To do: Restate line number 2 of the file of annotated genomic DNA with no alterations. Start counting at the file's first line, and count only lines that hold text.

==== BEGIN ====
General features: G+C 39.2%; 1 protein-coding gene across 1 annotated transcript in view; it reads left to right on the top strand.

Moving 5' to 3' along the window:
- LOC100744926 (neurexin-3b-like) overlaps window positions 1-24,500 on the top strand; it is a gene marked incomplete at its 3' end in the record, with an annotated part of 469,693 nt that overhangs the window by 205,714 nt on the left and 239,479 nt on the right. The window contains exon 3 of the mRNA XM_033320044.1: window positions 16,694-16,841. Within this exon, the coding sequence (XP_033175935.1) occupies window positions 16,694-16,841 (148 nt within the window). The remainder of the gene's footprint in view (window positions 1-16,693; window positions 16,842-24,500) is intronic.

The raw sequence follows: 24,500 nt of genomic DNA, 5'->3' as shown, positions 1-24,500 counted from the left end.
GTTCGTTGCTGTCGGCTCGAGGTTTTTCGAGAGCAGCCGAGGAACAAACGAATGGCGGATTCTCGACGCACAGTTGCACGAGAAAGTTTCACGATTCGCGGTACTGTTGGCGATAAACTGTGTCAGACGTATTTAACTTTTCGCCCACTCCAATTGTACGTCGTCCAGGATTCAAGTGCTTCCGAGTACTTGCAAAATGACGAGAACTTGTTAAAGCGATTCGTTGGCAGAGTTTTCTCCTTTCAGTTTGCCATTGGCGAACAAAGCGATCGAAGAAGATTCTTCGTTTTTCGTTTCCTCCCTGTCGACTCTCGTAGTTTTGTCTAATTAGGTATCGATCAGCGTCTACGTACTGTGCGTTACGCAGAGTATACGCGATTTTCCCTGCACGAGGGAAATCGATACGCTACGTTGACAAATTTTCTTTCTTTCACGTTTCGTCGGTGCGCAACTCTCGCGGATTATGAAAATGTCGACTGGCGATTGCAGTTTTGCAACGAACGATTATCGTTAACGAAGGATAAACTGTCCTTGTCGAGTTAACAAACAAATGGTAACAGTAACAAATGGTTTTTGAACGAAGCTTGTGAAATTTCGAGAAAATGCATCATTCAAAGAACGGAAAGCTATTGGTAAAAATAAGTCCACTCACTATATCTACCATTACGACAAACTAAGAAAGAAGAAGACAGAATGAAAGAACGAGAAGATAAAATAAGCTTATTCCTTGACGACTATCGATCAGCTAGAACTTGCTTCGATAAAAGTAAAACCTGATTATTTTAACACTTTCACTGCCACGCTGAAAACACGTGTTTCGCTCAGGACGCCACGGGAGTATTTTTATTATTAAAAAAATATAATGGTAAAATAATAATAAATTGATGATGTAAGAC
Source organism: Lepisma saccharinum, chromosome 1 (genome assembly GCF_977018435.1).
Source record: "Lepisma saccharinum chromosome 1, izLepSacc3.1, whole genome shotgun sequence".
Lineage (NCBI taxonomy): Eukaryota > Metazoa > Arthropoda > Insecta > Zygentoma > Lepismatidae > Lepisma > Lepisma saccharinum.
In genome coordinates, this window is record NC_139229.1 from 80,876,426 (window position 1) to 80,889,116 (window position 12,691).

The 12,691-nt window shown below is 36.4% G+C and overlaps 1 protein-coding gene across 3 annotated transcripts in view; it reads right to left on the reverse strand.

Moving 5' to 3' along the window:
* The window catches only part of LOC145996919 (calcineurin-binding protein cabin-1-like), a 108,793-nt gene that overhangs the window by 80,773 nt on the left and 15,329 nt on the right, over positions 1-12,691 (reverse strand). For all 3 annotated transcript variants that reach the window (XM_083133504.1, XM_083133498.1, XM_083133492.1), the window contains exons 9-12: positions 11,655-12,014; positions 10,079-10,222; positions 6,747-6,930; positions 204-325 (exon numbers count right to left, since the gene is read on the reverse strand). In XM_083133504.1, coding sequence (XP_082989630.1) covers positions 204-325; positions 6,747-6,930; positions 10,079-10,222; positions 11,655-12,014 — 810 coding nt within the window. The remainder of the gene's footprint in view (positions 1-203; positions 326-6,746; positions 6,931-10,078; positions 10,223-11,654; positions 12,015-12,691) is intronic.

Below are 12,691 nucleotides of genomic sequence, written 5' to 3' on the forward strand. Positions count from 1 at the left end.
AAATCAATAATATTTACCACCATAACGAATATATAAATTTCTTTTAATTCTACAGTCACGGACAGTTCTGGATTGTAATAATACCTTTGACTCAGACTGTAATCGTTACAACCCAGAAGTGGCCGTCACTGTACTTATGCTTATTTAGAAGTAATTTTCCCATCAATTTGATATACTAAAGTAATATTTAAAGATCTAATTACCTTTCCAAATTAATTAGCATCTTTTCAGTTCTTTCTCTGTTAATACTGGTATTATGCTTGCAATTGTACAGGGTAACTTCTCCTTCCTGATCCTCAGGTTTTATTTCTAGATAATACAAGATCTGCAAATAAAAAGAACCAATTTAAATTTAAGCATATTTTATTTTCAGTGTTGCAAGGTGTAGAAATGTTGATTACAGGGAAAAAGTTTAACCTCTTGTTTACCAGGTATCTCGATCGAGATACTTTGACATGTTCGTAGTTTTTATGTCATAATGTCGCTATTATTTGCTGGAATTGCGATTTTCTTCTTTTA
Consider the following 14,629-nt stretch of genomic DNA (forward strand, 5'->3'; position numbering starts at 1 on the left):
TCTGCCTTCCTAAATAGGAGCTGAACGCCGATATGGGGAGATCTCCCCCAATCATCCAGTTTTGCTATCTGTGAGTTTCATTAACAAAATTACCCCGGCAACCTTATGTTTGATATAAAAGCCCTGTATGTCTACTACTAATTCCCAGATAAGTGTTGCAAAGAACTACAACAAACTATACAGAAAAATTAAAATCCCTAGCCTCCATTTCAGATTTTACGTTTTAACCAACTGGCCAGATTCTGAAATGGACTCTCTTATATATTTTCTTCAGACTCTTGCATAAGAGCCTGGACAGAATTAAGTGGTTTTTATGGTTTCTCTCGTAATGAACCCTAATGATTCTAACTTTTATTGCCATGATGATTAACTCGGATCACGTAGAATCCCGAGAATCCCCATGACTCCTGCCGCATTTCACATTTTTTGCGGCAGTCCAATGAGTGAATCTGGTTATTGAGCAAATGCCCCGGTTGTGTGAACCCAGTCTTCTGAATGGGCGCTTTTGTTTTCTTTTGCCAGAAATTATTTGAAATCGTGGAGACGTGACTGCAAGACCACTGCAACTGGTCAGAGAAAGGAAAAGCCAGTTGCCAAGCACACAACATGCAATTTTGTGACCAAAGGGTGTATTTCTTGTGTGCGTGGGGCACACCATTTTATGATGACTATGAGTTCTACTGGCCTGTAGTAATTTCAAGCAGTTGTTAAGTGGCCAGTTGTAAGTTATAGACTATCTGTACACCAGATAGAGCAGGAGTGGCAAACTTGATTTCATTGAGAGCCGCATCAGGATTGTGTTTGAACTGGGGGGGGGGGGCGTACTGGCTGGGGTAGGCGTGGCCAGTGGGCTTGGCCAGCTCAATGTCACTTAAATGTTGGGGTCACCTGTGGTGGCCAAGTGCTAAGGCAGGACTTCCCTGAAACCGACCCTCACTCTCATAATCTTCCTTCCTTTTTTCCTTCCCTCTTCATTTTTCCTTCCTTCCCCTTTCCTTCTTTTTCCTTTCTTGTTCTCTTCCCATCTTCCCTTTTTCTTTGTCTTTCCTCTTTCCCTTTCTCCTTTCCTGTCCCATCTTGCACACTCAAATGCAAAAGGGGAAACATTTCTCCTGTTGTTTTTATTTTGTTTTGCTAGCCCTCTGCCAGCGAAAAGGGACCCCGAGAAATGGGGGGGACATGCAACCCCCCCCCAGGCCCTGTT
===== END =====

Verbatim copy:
Moving 5' to 3' along the window: